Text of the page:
I think if you regard logic (in philosophy) and maths (as a huge broad field) and computing (specifically a sub-field in maths to some people) its pretty clear that logic and computing have a huge relationship.
I can think of lots of other subfields in maths, which have huge inter-relationships. Applied maths, whats that got to do with probability? Well.. it turns out that modelling complex systems uses Monte-Carlo methods .. (a fictional example, I suspect, I know the manhattan project people dreamed MC up but its modern applicability is unknown to me)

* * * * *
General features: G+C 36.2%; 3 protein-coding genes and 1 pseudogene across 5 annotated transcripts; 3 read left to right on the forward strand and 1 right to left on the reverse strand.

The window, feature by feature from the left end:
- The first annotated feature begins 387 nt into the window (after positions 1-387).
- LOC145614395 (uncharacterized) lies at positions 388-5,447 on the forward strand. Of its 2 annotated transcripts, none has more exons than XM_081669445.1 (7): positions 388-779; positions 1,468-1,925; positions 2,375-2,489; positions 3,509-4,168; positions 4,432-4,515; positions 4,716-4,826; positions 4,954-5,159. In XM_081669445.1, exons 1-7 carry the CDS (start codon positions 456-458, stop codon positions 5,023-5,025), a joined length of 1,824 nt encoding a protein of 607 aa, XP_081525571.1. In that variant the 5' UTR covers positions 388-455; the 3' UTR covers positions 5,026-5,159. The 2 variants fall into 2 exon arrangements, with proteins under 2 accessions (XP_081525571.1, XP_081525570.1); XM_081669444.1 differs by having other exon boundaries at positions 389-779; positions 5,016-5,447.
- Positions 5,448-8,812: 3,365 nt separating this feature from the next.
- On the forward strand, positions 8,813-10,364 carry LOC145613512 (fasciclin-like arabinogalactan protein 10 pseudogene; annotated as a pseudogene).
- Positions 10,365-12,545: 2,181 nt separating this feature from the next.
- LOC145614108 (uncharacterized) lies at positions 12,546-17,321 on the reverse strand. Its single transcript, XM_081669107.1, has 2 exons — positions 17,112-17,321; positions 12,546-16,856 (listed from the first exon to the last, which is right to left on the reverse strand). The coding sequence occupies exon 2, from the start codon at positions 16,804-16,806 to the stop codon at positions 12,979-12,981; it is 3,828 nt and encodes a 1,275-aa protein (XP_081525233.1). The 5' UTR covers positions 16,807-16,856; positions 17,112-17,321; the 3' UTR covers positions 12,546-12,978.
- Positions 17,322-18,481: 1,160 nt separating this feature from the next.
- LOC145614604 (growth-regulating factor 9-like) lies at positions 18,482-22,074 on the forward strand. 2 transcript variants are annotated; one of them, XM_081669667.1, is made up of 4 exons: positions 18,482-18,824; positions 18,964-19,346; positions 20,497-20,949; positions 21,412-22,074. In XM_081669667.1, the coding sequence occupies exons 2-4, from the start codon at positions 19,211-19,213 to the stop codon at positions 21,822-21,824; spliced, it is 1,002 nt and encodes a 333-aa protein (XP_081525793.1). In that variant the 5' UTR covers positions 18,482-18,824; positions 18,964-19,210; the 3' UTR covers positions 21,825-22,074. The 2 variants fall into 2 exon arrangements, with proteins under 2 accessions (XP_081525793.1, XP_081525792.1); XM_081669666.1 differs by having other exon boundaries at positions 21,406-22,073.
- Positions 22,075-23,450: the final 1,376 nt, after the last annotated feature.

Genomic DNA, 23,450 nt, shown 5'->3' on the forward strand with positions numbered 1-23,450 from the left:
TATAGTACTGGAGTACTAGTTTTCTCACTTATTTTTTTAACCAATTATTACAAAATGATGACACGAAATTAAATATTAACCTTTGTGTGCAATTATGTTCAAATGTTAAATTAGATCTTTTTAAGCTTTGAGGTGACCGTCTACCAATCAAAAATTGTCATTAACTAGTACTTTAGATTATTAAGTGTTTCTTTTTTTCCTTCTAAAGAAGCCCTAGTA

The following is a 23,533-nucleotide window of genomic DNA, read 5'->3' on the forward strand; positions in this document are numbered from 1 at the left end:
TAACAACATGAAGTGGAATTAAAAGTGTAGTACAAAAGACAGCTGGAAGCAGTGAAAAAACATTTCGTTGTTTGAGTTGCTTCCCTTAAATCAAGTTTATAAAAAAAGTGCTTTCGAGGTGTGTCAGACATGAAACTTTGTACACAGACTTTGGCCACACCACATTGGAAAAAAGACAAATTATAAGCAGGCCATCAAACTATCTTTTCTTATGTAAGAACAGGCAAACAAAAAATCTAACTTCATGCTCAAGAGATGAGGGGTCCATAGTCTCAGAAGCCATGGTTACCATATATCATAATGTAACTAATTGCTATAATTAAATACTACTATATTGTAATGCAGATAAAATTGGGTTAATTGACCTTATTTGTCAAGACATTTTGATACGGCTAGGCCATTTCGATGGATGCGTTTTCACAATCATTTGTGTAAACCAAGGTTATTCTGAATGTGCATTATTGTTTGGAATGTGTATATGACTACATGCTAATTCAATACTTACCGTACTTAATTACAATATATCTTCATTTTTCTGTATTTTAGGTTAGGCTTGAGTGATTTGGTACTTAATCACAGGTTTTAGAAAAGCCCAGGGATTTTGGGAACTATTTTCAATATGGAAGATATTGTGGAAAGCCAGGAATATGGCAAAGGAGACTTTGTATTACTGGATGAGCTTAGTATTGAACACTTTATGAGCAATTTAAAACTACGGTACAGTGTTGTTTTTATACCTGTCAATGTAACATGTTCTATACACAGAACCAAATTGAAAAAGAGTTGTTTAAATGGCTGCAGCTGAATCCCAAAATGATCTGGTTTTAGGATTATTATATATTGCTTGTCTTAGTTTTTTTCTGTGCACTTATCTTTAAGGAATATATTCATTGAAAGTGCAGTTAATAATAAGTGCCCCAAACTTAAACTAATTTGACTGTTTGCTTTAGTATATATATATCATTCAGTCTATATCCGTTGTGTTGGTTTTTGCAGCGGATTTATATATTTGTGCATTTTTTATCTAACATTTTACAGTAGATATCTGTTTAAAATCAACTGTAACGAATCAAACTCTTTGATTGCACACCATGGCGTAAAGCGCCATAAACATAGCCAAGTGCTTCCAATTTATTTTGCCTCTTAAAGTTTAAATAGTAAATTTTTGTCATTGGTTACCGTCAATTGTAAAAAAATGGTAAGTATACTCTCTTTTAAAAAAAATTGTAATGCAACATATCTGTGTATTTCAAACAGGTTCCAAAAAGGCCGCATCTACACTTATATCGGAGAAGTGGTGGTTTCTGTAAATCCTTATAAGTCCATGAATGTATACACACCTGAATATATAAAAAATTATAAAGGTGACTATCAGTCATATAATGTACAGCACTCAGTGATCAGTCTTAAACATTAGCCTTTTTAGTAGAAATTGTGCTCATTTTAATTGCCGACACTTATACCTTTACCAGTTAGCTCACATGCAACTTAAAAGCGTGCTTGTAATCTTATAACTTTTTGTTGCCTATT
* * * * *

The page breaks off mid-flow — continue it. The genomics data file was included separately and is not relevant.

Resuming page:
You don't think maths informs programming, or its over-stated? I guess thats true, in as much as poetry doesn't inform legal writing. But, I observe that people who do enough poetry or writing to understand the difference between a simile and a metaphor and an allegory, are really on-point communicators, and the law needs that concision and precision.
I think people with good groundings in maths (and logic) make awesome programmers but its not strictly neccessary to be a mathematician to know how to "speak" in a programming language. What pitfalls you avoid from your knowledge, I cannot say. But I do know that huge pitfalls lie in naieve programming: large loops iterating over un-initialized data structures, not understanding the if-then-else logic or side effects of expressions, tail recursion..
I think computing is a sub-field in maths. How much it matters depends on how much your code matters.